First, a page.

0:01

In order to build deep neural networks,

Â one modification to the basic convolutional operation

Â that you need to really use is padding.

Â Let's see how it works.

Â What we saw in earlier videos is that if you take

Â a six-by-six image and convolve it with a three-by-three filter,

Â you end up with a four-by-four output with a four-by-four matrix.

Â And that's because, the number of possible positions for your three-by-three filter,

Â there are only sort of four-by-four possible positions for

Â the three-by-three filter to fit in your six-by-six matrix.

Â The math for this turns out to be that if we have a n-by-n image,

Â and to involve that with an f-by-f filter,

Â then the dimension of the output will be n

Â minus f plus one by n minus f plus one.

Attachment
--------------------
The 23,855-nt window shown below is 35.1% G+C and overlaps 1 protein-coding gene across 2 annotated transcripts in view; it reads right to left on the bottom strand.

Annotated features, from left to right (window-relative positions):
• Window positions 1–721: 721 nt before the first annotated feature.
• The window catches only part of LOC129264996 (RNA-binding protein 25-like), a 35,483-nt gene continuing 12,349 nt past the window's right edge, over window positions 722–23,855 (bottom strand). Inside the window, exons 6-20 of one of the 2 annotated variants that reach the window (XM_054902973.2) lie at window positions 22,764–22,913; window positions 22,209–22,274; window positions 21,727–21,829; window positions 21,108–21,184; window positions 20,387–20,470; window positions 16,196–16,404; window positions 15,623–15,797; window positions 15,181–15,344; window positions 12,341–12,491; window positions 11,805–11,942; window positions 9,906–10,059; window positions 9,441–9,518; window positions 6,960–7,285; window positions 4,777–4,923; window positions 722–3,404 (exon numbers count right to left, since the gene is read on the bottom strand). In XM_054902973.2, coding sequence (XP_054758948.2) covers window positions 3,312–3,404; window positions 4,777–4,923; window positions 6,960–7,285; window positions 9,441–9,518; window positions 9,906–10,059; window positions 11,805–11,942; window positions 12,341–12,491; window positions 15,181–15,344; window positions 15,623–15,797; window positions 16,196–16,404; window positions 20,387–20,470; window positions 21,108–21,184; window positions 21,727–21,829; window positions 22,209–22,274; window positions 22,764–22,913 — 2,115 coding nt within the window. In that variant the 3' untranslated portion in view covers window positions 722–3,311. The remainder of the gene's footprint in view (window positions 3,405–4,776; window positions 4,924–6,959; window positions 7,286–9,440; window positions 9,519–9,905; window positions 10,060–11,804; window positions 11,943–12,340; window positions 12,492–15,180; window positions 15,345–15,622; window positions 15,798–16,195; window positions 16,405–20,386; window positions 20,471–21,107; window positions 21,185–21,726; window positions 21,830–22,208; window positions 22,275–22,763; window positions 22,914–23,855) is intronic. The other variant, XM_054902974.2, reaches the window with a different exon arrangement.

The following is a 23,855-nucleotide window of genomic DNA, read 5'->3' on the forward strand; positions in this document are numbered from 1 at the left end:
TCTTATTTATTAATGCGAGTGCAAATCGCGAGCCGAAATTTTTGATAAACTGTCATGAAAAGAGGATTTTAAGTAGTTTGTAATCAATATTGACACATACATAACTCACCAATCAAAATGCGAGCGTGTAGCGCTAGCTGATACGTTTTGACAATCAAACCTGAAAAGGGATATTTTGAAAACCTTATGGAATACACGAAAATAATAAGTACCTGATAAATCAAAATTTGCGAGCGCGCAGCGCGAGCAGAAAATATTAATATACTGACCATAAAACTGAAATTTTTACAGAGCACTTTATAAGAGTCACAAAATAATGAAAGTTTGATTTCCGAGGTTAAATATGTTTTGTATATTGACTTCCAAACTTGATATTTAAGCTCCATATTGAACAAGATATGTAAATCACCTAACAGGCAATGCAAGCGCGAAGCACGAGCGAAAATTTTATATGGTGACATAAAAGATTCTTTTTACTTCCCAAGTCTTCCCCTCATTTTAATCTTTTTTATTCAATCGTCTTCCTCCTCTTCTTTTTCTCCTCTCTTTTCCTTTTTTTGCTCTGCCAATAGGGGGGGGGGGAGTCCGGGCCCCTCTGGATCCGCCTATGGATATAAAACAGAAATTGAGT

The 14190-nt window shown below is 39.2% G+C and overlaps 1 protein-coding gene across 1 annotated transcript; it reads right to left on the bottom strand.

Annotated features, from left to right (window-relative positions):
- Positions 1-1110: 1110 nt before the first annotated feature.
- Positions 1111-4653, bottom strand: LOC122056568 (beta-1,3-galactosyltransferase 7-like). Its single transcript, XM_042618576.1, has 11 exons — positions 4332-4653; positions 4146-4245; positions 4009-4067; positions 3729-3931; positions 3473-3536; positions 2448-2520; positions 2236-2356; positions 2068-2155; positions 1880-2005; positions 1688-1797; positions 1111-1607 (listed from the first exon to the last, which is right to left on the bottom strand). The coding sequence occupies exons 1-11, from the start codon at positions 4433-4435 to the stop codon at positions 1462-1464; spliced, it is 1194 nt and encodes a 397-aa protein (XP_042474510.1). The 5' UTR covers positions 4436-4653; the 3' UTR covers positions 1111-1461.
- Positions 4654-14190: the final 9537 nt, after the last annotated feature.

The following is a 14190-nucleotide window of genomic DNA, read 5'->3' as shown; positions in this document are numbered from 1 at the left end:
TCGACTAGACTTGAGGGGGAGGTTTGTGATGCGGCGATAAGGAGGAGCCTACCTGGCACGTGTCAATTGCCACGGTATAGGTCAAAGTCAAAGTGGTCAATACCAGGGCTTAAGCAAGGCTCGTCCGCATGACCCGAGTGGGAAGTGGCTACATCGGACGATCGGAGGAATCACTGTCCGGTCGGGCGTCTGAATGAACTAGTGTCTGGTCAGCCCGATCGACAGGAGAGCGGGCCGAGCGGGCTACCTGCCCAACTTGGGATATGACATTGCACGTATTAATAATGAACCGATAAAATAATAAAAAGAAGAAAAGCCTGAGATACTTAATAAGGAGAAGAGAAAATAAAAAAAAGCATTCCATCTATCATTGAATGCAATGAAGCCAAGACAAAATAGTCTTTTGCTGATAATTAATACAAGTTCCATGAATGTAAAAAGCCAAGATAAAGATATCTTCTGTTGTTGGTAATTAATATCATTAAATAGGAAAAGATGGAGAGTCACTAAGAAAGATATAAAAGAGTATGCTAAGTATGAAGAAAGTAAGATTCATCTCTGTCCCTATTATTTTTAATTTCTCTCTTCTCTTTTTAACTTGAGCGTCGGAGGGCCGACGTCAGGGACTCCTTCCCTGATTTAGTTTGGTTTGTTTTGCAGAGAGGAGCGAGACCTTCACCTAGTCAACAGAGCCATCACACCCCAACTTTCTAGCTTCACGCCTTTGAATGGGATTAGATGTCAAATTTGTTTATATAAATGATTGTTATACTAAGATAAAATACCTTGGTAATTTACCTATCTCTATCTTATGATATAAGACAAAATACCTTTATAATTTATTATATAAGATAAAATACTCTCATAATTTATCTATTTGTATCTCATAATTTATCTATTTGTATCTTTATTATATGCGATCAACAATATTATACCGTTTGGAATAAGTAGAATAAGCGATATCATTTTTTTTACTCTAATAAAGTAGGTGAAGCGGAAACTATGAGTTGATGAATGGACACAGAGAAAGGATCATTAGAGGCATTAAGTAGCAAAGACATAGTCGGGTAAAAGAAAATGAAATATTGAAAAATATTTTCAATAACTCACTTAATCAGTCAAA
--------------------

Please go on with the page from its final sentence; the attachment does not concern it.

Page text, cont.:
Â In this example, six minus three plus one is equal to four,

Â which is why you wind up with four-by-four output.

Â The two downsides to this,

Â one is that every time you apply a convolutional operator,

Â your image shrinks so you come from six-by-six down to four-by-four,

Â then you can only do this a few times before your image starts getting really small.

Â Maybe it strings down to one-by-one or something,

Â so maybe you don't want your image to shrink

Â every time you touch the edges or install other features on it,

Â so that's one downside.

Â And the second downside is that,

Â if you look the pixel at the corner or the edge,

Â this little pixel is touched,

Â it has used only in one of the outputs,

Â because this touches that three-by-three region.

Â Whereas, if you take a pixel in the middle, say this pixel,

Â then there are a lot of the three-by-three regions that overlap that pixel,

Â and so it's as if pixels on the corners or on the edges are used much less in the output,

Â so you're throwing away a lot of the information near the edge of the image.

Â So to solve both of these problems,

Â both the shrinking output,

Â and when we build really deep neural networks,